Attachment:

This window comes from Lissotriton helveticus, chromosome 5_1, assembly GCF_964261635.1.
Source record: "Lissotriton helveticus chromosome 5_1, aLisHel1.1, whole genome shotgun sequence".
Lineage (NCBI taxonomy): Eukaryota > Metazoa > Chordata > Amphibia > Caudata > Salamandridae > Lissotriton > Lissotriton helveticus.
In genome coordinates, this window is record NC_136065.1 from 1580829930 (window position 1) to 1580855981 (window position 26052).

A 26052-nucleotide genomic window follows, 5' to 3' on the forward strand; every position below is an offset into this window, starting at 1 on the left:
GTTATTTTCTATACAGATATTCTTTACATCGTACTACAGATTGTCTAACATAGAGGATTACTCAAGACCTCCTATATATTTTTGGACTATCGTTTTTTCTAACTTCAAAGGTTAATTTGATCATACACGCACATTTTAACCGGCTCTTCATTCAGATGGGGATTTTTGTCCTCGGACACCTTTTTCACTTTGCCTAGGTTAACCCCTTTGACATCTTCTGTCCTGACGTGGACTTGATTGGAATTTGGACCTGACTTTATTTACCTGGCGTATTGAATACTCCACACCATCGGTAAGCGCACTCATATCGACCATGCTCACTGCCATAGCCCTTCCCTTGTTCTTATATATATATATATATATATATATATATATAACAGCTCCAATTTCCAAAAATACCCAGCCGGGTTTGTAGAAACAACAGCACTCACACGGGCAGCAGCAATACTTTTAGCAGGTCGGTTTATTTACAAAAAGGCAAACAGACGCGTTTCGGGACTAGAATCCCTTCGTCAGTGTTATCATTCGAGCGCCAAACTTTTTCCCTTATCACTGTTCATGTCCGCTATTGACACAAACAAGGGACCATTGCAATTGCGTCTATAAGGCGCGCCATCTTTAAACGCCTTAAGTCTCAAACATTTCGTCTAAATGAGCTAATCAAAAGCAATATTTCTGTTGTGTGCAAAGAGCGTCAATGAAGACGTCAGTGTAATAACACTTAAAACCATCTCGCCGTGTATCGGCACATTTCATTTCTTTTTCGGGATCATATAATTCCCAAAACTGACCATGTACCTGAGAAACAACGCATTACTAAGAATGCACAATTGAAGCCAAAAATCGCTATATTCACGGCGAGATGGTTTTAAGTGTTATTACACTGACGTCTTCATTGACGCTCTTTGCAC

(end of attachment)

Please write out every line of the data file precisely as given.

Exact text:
This window comes from Lissotriton helveticus, chromosome 5_1, assembly GCF_964261635.1.
Source record: "Lissotriton helveticus chromosome 5_1, aLisHel1.1, whole genome shotgun sequence".
Lineage (NCBI taxonomy): Eukaryota > Metazoa > Chordata > Amphibia > Caudata > Salamandridae > Lissotriton > Lissotriton helveticus.
In genome coordinates, this window is record NC_136065.1 from 1580829930 (window position 1) to 1580855981 (window position 26052).

A 26052-nucleotide genomic window follows, 5' to 3' on the forward strand; every position below is an offset into this window, starting at 1 on the left:
GTTATTTTCTATACAGATATTCTTTACATCGTACTACAGATTGTCTAACATAGAGGATTACTCAAGACCTCCTATATATTTTTGGACTATCGTTTTTTCTAACTTCAAAGGTTAATTTGATCATACACGCACATTTTAACCGGCTCTTCATTCAGATGGGGATTTTTGTCCTCGGACACCTTTTTCACTTTGCCTAGGTTAACCCCTTTGACATCTTCTGTCCTGACGTGGACTTGATTGGAATTTGGACCTGACTTTATTTACCTGGCGTATTGAATACTCCACACCATCGGTAAGCGCACTCATATCGACCATGCTCACTGCCATAGCCCTTCCCTTGTTCTTATATATATATATATATATATATATATATATAACAGCTCCAATTTCCAAAAATACCCAGCCGGGTTTGTAGAAACAACAGCACTCACACGGGCAGCAGCAATACTTTTAGCAGGTCGGTTTATTTACAAAAAGGCAAACAGACGCGTTTCGGGACTAGAATCCCTTCGTCAGTGTTATCATTCGAGCGCCAAACTTTTTCCCTTATCACTGTTCATGTCCGCTATTGACACAAACAAGGGACCATTGCAATTGCGTCTATAAGGCGCGCCATCTTTAAACGCCTTAAGTCTCAAACATTTCGTCTAAATGAGCTAATCAAAAGCAATATTTCTGTTGTGTGCAAAGAGCGTCAATGAAGACGTCAGTGTAATAACACTTAAAACCATCTCGCCGTGTATCGGCACATTTCATTTCTTTTTCGGGATCATATAATTCCCAAAACTGACCATGTACCTGAGAAACAACGCATTACTAAGAATGCACAATTGAAGCCAAAAATCGCTATATTCACGGCGAGATGGTTTTAAGTGTTATTACACTGACGTCTTCATTGACGCTCTTTGCAC